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Cape Notebook: Hess-Bilous Matchup, Northern Players Build Track Record

BOURNE, Mass.–While the lore of the Cape Cod League has a special place atop the amateur baseball community, the Cape is also an important place for professional teams to scout. Each game is essentially an all-star game for the top college players, and Thursday night’s game was no different, with Coastal Carolina righthander Jason Bilous (Cotuit) matching up against Louisiana State righthander Zack Hess (Bourne).

In front of more than a hundred scouts at the National High School Invitational in March of 2016, Hess went back-and-forth against lefthander Braxton Garrett, who would go on to be the Marlins’ first-round pick that June.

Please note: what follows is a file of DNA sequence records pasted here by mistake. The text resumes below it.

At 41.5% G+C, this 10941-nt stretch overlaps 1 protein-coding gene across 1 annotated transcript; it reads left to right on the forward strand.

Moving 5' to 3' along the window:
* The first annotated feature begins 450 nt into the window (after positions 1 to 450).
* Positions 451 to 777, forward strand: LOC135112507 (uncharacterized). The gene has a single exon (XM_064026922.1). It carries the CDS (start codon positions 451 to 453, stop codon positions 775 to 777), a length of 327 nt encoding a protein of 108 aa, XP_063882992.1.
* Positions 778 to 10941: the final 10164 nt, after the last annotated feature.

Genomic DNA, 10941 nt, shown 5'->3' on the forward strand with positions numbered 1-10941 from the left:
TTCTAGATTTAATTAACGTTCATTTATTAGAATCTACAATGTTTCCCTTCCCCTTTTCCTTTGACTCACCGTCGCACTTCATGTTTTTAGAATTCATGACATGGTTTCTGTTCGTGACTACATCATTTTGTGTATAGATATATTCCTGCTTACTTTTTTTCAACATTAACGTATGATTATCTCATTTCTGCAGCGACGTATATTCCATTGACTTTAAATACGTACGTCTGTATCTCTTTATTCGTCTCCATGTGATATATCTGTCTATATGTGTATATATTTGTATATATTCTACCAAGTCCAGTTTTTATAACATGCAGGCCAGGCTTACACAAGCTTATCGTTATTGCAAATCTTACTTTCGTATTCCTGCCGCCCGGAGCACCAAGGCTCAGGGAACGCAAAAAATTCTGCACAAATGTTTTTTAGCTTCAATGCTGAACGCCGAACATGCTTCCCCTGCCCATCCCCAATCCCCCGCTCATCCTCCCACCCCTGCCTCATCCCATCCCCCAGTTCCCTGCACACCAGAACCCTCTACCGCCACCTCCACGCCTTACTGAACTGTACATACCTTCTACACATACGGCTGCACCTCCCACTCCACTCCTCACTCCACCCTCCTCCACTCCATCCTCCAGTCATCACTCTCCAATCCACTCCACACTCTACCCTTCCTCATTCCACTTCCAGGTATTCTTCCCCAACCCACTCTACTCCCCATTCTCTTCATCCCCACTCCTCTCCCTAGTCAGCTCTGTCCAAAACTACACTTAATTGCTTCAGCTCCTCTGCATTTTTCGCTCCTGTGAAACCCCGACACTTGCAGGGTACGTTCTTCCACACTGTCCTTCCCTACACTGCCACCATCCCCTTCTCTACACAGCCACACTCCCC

At his best in high school, Hess would show a mid-90s heater and a hard slider. But questions about his ultimate role—starter or reliever—coupled with the fact that he’d be a draft-eligible sophomore in 2018, lead him to Baton Rouge, where he was dominant for the Tigers as a freshman this past spring—striking out 83 batters and posting a 3.12 ERA in 60.2 innings.

Hess made his second start of the summer on Thursday night. The 6-foot-6 righty showed many of the same delivery traits that lead evaluators to peg him as a reliever in high school. He has a deep arm swing, his back elbow is high and he has a head whack as his arm comes through.

Hess showed control of his fastball and slider early in the game, showing no fear coming inside to lefthanded hitters, or using his fastball as a chase pitch up and away. Hess worked mostly at 90-93 with his fastball. His slider often had a fastball look to it out of his hand, showing hard and late bite to induce swings and misses. He mixed in a changeup sparingly, throwing it at 85 mph.